Psychologists say setting goals, not resolutions, key for 2022 success
MADISON, Wis. — Every year, many of us make New Year’s Resolutions — and every year at about this time, we have trouble sticking with them.
A new year is a convenient starting point for a lot of new behaviors we might be trying to train ourselves into doing, but it’s common for those resolutions to fall to the wayside after a few weeks. In order to avoid that, psychologists at UW Health say it’s best to establish goals about who we want to be in the new year — and not goals that just give us more to do.
Dr. Shilagh Mirgain says there are four “building blocks” that can help lead to better, more attainable resolutions:
- Reflect on this past year: take a look at what went right and what went wrong in the last year — what do you want to bring with you into the new year, and what do you want to leave behind in 2021? What were the things in 2021 that brought you happiness?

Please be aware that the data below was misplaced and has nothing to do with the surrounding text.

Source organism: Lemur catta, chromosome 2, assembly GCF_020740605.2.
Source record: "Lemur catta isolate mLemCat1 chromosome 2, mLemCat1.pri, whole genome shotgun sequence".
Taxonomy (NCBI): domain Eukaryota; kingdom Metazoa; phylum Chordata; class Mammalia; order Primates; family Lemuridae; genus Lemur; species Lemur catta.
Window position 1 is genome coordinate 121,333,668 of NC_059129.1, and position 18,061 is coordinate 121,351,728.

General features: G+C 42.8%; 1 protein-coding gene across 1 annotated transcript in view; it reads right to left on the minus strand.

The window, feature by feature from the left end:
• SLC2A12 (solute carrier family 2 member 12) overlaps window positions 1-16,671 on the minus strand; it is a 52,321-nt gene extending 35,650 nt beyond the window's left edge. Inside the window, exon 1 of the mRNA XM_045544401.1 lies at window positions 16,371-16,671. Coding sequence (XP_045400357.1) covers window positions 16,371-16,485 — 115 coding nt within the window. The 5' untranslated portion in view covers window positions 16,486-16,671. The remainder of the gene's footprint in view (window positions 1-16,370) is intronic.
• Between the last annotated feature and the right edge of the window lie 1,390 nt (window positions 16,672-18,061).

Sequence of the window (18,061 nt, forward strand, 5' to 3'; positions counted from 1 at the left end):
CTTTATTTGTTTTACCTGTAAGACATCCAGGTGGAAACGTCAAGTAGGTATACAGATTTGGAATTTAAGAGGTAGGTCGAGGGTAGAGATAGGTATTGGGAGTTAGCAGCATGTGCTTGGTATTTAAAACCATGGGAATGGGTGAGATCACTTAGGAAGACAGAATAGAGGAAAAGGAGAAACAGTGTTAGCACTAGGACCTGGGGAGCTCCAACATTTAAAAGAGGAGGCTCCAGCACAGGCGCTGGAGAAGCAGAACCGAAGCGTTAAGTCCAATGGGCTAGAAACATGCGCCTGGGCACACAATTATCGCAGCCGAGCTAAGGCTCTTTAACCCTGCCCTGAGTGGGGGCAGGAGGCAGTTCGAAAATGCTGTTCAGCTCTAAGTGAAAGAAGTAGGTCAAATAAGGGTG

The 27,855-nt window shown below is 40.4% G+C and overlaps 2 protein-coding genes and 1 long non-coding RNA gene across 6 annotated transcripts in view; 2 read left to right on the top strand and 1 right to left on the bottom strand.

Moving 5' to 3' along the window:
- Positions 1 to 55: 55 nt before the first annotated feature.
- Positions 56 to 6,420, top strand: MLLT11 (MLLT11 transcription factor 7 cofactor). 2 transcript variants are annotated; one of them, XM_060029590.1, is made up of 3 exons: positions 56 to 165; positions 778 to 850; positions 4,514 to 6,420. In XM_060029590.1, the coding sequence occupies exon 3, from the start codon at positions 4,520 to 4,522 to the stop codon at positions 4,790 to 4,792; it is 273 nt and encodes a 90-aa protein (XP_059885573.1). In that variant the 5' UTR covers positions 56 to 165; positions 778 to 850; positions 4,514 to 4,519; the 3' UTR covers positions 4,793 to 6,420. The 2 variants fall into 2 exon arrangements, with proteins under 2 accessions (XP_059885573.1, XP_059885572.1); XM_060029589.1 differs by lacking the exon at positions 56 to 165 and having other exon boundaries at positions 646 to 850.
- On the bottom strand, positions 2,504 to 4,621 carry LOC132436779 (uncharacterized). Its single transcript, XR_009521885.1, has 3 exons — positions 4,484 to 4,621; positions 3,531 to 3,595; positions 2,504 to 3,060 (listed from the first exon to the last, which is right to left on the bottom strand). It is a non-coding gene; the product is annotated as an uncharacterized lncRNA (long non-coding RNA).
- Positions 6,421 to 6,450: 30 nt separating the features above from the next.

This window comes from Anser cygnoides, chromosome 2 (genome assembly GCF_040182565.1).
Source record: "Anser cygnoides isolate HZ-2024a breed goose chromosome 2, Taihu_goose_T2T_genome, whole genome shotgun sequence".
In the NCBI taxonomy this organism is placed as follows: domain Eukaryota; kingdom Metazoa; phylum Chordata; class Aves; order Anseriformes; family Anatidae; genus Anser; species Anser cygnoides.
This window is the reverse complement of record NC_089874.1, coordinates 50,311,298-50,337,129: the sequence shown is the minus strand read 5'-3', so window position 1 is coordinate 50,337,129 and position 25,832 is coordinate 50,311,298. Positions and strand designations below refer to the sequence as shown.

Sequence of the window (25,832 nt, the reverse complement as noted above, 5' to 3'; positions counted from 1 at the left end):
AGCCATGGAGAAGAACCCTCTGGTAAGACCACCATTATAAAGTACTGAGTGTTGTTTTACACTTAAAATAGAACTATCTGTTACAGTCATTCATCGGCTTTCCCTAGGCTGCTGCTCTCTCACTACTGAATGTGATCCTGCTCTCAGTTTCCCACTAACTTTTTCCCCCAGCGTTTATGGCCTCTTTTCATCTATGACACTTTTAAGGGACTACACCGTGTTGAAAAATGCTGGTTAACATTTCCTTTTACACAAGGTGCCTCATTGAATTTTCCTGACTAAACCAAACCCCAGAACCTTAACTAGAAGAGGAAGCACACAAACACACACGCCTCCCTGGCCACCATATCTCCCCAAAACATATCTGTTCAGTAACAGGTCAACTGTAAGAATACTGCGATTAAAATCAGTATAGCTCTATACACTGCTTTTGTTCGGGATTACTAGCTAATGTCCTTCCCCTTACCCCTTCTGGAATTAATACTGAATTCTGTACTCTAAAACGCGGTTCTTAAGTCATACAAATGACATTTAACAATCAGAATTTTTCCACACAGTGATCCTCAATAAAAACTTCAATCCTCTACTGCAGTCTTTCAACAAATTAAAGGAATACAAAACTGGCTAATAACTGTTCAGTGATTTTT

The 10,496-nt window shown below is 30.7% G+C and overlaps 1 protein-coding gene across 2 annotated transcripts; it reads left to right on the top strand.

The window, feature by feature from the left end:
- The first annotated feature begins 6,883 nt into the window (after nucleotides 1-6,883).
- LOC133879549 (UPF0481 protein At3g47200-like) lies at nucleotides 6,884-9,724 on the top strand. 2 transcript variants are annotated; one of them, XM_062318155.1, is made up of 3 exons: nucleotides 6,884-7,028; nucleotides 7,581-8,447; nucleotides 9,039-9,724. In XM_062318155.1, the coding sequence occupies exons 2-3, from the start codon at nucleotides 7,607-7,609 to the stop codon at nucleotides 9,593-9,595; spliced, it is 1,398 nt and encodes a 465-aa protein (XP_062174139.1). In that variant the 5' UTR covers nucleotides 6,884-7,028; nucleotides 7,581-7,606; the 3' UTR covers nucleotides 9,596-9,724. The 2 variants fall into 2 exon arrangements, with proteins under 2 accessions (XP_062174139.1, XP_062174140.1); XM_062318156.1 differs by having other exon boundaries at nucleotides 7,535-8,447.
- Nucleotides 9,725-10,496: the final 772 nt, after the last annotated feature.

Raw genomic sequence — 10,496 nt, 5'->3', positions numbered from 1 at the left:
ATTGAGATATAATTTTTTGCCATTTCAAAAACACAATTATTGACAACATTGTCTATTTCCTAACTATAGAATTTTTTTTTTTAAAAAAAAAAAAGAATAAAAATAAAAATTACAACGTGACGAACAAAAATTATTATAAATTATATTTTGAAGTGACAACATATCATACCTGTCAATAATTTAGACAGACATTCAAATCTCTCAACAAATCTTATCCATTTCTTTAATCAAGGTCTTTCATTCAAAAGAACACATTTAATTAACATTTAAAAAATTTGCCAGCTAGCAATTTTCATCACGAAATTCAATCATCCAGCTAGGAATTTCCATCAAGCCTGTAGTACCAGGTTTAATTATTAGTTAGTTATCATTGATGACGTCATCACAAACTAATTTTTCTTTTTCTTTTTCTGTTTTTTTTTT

- Envision your best year: Picture your life one year from now — how do you want to feel then? What’s one word that would describe it? Work towards that word or vision statement in the new year.
- Set some realistic goals: The key is to set goals for who you are becoming or want to become, and not just giving yourself more tasks. The goals should give you energy, not drain it. Once you have your goal, break it down into measurable steps — what can you do daily, weekly or monthly that will move you in the right direction?
- Plan for and anticipate obstacles: One of the biggest reasons New Year’s Resolutions fail is because we don’t plan for the roadblocks or setbacks. Think about what challenges could arise on the way to meeting your goal and have a plan to overcome them. Celebrate the successes and adjust your plans accordingly if you encounter obstacles.
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